• Honouring all who served, remembering those who died.
  • Private Thomas Blake enlisted with the 94th Battalion in Kenora, Ontario in March 1916. He served in England for six months before being discharged for medical reasons.

    Thomas was the son of George and Emma Blake of Hellesdon, Norwich, Norfolk County, England. George and Emma (née Sanham) were married in Norwich in 1869 and they had 13 children, nine sons (James William, George, Stephen, Thomas, Edward, Alfred, twins Ernest and Arthur, and another Edward) and four daughters (Honor, Emma, Jessie and Elsie). Thomas, the middle child, was born on 5 July 1878 in Hellesdon, a small village where his father worked as a farm labourer. When the 1901 census was taken he was 22, living at home and employed as a gardener. His brother Alfred, age 18, was also working as a gardener and by then their father was a steward on a farm.

    Thomas was married in Norwich on 5 July 1902 to Edith Mary Land. Edith was four years younger than Thomas and she’d grown up in Hellesdon like him. Her mother had passed away in 1896 when she was 14. At the time of the 1911 census Thomas and Edith were living in Norwich where he worked as a maltster and they had two sons, Arthur Reginald, age 6, and Thomas Frank, age 1. Another child died as an infant. Thomas’ brother Alfred immigrated to Canada in 1907 and he settled in the town of Kenora in northwestern Ontario, where he found work with the Canadian Pacific Railway. Thomas decided to join his brother in Canada. He arrived in Kenora in 1912 and his wife and two children followed the next year.

    The war started in August 1914 and Thomas and Alfred Blake both enlisted early in 1916. Alfred went to Winnipeg where he signed up with the 61st Battalion on 25 February 1916. Thomas enlisted in Kenora three weeks later, joining the local 94th Battalion on 16 March. He was 37 years old and working as a car repairer for the CPR at the time. The 94th was based in Port Arthur and recruited in towns throughout northwestern Ontario, and in May 1916 the Kenora volunteers were sent to Port Arthur to join the rest of the unit. They left for Quebec two weeks later and spent a short time at Valcartier Camp before embarking from Halifax on 28 June 1916 on the SS Olympic. In England the recruits were absorbed into reserve battalions to be used as reinforcements for other units. Thomas was attached to the 17th Reserve Battalion on 13 July but after four months of training he was transferred to the Canadian Casualty Assembly Centre in order to be discharged. He was found medically unfit for service due a pre-existing heart condition and he returned to Canada, arriving in Halifax on the SS Olympic on 7 December 1916. He was officially discharged in Quebec on 30 December and he was back in Kenora in the new year. His brother survived the war and arrived home in April 1919.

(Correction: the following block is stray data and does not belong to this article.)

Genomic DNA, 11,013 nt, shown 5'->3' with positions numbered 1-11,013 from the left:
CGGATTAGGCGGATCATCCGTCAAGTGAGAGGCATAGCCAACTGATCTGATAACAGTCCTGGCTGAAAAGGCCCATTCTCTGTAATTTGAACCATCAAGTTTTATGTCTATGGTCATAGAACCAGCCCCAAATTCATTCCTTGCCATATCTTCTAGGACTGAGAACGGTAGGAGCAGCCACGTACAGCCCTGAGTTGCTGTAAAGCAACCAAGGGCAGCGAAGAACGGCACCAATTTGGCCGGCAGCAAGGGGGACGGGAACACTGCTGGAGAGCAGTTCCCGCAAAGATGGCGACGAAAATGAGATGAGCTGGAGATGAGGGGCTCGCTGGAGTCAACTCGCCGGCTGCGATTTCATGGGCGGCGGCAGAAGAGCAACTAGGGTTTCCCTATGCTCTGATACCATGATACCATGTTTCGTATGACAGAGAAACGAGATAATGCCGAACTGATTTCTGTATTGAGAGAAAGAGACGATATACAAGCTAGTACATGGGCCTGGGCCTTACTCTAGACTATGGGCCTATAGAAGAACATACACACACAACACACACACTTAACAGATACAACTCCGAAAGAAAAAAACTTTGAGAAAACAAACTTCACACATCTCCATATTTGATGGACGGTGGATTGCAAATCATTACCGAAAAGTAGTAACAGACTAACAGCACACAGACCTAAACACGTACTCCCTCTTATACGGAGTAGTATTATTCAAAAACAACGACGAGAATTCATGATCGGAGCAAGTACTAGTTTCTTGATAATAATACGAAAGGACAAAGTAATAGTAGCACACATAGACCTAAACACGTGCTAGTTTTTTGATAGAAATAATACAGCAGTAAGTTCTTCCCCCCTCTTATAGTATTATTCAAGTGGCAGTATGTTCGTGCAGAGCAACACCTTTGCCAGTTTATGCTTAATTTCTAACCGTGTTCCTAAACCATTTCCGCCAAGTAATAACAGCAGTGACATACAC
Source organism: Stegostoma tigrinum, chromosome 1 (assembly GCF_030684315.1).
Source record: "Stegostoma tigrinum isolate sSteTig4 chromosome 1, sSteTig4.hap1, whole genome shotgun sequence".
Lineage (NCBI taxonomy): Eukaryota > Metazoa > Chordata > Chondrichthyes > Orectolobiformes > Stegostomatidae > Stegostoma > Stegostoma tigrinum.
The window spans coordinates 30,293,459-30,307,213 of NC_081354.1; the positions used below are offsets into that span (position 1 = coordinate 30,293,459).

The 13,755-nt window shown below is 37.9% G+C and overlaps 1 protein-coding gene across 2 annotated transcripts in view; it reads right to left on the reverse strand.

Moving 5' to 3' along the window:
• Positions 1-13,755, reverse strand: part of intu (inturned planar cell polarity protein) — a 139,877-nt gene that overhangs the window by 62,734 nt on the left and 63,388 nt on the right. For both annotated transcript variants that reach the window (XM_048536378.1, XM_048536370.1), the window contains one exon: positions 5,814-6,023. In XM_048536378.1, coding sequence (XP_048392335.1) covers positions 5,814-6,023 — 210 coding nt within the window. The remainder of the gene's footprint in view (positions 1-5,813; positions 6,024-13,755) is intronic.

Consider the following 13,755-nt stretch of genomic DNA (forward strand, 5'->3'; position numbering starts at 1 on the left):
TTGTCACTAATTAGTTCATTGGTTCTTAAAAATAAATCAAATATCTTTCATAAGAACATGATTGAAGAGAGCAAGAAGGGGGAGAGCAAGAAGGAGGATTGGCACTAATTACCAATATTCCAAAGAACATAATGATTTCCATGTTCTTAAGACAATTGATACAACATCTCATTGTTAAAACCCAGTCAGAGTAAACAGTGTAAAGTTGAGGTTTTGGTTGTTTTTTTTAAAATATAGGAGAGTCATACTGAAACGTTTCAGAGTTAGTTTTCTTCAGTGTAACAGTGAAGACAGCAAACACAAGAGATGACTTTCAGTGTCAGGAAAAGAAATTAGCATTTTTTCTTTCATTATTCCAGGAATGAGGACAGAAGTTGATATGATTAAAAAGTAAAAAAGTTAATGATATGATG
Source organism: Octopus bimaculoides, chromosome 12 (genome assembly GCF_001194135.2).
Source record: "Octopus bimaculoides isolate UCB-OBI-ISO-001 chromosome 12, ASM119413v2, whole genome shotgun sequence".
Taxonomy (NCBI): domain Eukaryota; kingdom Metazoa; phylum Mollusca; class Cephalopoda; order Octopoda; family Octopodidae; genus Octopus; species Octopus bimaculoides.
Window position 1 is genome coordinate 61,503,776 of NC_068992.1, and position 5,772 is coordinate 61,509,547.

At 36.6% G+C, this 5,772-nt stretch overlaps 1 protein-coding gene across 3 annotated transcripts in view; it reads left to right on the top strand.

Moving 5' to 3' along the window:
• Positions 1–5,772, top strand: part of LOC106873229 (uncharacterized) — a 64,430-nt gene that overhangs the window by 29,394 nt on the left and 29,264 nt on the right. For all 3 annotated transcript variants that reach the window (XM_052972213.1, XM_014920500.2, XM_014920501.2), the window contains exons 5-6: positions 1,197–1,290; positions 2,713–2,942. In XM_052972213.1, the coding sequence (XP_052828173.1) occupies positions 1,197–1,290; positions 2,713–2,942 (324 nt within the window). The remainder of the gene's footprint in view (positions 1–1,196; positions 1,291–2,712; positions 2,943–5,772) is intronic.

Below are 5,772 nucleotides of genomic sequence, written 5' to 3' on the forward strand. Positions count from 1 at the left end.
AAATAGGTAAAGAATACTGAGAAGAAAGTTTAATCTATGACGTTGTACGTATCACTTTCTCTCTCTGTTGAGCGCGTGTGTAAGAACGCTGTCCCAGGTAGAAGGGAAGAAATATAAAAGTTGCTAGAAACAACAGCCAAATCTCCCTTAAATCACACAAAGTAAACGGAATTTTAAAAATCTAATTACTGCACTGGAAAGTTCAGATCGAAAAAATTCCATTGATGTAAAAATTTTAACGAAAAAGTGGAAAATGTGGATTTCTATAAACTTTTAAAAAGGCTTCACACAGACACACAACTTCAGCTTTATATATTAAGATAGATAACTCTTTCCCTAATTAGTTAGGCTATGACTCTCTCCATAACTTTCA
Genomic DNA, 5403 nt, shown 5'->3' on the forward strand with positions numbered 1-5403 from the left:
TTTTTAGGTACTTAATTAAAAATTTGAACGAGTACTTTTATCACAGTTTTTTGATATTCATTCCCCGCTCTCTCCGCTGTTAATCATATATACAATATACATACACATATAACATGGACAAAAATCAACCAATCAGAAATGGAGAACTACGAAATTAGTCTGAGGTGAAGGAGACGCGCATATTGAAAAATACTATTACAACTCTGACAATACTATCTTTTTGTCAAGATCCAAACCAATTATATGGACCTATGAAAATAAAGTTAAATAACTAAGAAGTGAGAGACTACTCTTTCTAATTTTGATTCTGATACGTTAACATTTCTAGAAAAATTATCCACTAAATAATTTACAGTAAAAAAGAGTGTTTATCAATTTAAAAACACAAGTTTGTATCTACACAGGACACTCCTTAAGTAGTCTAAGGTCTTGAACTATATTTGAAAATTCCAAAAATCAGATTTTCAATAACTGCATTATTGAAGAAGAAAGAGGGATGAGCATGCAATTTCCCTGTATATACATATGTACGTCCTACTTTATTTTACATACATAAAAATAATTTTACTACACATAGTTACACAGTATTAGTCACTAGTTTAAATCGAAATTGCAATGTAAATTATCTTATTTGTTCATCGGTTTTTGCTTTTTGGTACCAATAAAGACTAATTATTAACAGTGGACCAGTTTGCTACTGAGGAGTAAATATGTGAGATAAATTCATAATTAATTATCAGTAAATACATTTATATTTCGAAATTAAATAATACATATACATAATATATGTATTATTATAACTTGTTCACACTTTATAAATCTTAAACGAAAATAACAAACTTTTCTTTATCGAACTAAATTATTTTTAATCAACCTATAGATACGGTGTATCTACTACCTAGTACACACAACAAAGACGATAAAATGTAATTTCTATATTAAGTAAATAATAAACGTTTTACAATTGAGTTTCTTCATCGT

Thomas returned to his job as a car repairer with the CPR and in 1920 he and his wife had a daughter, Irene Grace. He enjoyed flowers and gardening and their home was one of the “showplaces” in town. Thomas was a member of the Kenora branch of the Canadian Legion and the Brotherhood of Railway Carmen. He worked for the CPR for more than thirty years, retiring on 31 December 1944, then he had a second career as superintendent of parks for the town of Kenora. Thomas passed away in the Winnipeg General Hospital on 9 May 1954, at age 75. He was survived by his wife Edith, daughter Irene, sons Reginald and Frank, two sisters in Norwich, England, Mrs. Jessie Emms and Mrs. Elsie Benington, and his brother Alfred of Kenora. His mother had died in 1908 and his father in 1923.

    Thomas is buried in Lake of the Woods Cemetery in Kenora. His wife passed away in 1960 and she is interred beside him.

    By Becky Johnson

    Blake-Thomas-90 Blake-Thomas-91 Blake-Thomas-92 Blake-Thomas-93 Blake-Thomas-94 Blake-Thomas-95

  • « Return to all stories
  • Blake, Thomas Image
  • Regimental Number:
  • 199161
  • Force:
  • Canadian Expeditionary Force
  • Battalion:
  • 17th Reserve Battalion
  • Place of Birth:
  • Norwich
  • Next of Kin:
  • Mrs. Edith Blake (wife), Kenora, Ontario
  • Date of Birth:
  • July 5, 1878
  • Survived War:
  • Yes
  • Branch:
  • Canadian Infantry
  • Country:
  • England
  • Address at Enlistment:
  • Kenora, Ontario
  • Trade or Calling:
  • Car repairer
  • Marital Status:
  • Married
  • Place of Enlistment:
  • Kenora, Ontario
  • Date of Enlistment:
  • March 16, 1916
  • Age at Enlistment:
  • 37
  • Religion:
  • Methodist
  • Enlisted or Conscripted:
  • Enlisted
  • Saw Service In:
  • Great Britain
  • Date of Death:
  • May 9, 1954
  • Age at Death:
  • 75
  • Buried at:
  • Lake of the Woods Cemetery, Kenora, Ontario
  • Plot:
  • Chapel Grounds East, 0E-14-1
  • Prisoner of War:
  • No
  • Blake, Thomas

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  • Honouring all who served, remembering those who died.